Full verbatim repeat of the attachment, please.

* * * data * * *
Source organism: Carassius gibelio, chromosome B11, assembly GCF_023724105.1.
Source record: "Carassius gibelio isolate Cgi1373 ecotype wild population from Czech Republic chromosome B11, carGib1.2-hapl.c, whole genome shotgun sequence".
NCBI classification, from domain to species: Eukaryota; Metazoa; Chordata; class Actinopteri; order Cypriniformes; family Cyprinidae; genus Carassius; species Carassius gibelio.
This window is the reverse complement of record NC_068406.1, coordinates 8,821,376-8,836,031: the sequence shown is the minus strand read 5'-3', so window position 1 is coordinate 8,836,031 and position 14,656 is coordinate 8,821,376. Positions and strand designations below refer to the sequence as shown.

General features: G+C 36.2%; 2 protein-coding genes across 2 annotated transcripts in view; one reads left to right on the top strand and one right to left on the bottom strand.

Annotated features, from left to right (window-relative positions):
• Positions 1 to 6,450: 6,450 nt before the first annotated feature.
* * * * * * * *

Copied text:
Source organism: Carassius gibelio, chromosome B11, assembly GCF_023724105.1.
Source record: "Carassius gibelio isolate Cgi1373 ecotype wild population from Czech Republic chromosome B11, carGib1.2-hapl.c, whole genome shotgun sequence".
NCBI classification, from domain to species: Eukaryota; Metazoa; Chordata; class Actinopteri; order Cypriniformes; family Cyprinidae; genus Carassius; species Carassius gibelio.
This window is the reverse complement of record NC_068406.1, coordinates 8,821,376-8,836,031: the sequence shown is the minus strand read 5'-3', so window position 1 is coordinate 8,836,031 and position 14,656 is coordinate 8,821,376. Positions and strand designations below refer to the sequence as shown.

General features: G+C 36.2%; 2 protein-coding genes across 2 annotated transcripts in view; one reads left to right on the top strand and one right to left on the bottom strand.

Annotated features, from left to right (window-relative positions):
• Positions 1 to 6,450: 6,450 nt before the first annotated feature.